Finally, Klein’s inclusion does more than just get him added to what will be a very powerful trial. He was originally indicted, on March 19, with just one count of assault. By April 5, in a detention memo, DOJ described three different assaults. So DOJ was bound to supersede his initial indictment in any case. This superseding indictment charges him in six different assaults (I think I’ve bolded the ones that appeared in the April detention memo), the culmination of seven months of video review to understand his role.

It also might get Klein detained. Of the seven men who had already been charged, Stevens was released on arrest, McCaughey got released with a huge bond payment, and Judd was released after review. The government successfully fought to keep Quaglin and Morss detained, sustaining Quaglin’s detention on appeal.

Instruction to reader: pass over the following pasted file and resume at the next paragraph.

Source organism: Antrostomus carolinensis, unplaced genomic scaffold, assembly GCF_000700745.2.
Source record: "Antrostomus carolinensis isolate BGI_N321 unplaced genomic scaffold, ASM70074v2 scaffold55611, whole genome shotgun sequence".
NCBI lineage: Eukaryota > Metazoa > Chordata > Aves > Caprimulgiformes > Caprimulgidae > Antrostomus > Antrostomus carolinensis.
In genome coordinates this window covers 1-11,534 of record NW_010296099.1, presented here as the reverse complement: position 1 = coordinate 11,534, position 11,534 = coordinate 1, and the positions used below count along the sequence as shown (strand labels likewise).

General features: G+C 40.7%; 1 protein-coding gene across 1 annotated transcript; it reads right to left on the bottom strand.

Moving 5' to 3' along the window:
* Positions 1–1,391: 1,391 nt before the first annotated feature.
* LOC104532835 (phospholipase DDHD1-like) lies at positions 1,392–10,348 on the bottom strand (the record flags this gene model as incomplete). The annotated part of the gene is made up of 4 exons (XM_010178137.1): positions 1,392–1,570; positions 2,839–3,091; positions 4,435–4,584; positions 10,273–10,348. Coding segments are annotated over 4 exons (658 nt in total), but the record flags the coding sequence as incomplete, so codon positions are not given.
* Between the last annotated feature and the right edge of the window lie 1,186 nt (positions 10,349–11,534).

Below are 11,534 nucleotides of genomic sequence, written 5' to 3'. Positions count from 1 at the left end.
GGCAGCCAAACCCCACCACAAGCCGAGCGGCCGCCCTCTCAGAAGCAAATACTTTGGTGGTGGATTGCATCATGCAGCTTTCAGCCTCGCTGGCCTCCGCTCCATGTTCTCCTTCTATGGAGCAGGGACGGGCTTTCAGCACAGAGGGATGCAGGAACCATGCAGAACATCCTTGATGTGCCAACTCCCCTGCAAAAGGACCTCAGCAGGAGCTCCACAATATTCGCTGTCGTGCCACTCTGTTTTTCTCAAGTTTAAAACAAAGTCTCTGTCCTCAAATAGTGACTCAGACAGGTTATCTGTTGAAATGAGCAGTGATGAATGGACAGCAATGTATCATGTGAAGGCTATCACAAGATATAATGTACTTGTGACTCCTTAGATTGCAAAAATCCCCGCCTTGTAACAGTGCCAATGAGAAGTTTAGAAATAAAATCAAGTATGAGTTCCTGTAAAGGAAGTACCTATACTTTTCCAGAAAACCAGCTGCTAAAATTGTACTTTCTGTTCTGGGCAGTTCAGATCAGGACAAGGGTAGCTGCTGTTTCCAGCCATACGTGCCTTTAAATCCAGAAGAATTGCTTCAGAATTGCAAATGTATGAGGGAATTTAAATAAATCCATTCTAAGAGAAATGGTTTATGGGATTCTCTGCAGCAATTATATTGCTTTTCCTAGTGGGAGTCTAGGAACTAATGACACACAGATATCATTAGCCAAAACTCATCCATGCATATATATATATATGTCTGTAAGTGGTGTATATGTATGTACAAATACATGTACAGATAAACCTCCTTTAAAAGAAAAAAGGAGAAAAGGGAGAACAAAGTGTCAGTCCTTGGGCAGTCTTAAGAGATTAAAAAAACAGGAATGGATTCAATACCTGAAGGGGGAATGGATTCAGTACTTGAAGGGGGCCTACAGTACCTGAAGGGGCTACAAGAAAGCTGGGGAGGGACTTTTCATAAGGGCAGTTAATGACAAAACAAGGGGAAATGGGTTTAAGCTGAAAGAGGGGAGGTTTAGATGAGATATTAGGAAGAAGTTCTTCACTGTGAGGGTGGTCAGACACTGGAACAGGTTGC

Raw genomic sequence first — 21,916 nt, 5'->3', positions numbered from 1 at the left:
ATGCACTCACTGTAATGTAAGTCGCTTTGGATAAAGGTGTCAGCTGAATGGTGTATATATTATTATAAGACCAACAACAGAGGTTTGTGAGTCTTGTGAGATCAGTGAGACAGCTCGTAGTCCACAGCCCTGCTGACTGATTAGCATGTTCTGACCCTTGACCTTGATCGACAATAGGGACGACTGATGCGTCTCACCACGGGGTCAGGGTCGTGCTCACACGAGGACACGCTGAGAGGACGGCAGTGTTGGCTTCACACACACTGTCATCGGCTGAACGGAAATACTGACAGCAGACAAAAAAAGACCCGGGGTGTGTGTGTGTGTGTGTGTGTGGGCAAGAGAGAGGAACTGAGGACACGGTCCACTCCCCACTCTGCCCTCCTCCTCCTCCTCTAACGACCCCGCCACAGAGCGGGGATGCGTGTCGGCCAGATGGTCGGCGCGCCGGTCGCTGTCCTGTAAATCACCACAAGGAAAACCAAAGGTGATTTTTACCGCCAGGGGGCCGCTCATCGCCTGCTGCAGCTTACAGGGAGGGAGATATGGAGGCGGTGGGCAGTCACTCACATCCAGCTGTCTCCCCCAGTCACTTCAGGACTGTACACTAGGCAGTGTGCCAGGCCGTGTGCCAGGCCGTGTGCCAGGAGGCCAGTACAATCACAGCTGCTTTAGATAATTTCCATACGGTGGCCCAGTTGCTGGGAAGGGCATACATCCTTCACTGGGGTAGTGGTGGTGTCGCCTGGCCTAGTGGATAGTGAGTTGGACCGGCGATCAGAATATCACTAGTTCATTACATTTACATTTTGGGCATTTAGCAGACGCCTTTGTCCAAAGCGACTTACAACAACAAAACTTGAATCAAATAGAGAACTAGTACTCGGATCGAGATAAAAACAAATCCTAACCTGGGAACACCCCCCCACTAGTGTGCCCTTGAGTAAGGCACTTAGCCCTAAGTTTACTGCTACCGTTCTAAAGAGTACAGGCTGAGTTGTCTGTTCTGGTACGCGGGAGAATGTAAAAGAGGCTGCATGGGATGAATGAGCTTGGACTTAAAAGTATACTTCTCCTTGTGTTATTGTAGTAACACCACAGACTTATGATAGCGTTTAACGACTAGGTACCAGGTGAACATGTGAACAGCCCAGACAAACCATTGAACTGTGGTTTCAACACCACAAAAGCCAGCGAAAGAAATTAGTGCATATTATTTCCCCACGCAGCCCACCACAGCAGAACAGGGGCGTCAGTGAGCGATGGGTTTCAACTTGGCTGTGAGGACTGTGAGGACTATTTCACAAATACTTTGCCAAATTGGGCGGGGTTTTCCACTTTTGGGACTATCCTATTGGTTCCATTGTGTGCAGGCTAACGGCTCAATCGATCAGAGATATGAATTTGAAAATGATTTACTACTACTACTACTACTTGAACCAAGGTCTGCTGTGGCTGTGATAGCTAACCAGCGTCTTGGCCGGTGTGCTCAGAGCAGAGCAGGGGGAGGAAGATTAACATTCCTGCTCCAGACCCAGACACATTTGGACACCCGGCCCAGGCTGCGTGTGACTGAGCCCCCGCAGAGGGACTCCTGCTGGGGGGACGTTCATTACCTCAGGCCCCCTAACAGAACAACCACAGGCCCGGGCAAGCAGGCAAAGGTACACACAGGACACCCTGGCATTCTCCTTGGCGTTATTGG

Klein also fought successfully for release. Along the way, his attorneys pointed to the conduct of McCaughey and two other of his now co-defendants, claiming they were more dangerous.

Contrast these cases, and the allegations against Mr. Klein, with others detained pretrial and alleged to have engaged in far more egregious conduct including having pinned an officer between a door and a riot shield (McCaughey – 21-cr-00040); violently assaulting an officer in the side of the neck with a riot shield and spraying chemical irritant directly into the eyes of an officer (Quaglin – 21-mj-00355); repeatedly throwing objects, including a pole, a desk drawer, some type of pipe/metal rod, and a flagpole at officers (Jenkins – 21-cr-00245); lighting and throwing fireworks at officers (Judd – 21-mj-00334), and striking an officer so violently with a pole that it shatters on his riot shield (Palmer – 21-mj-00301).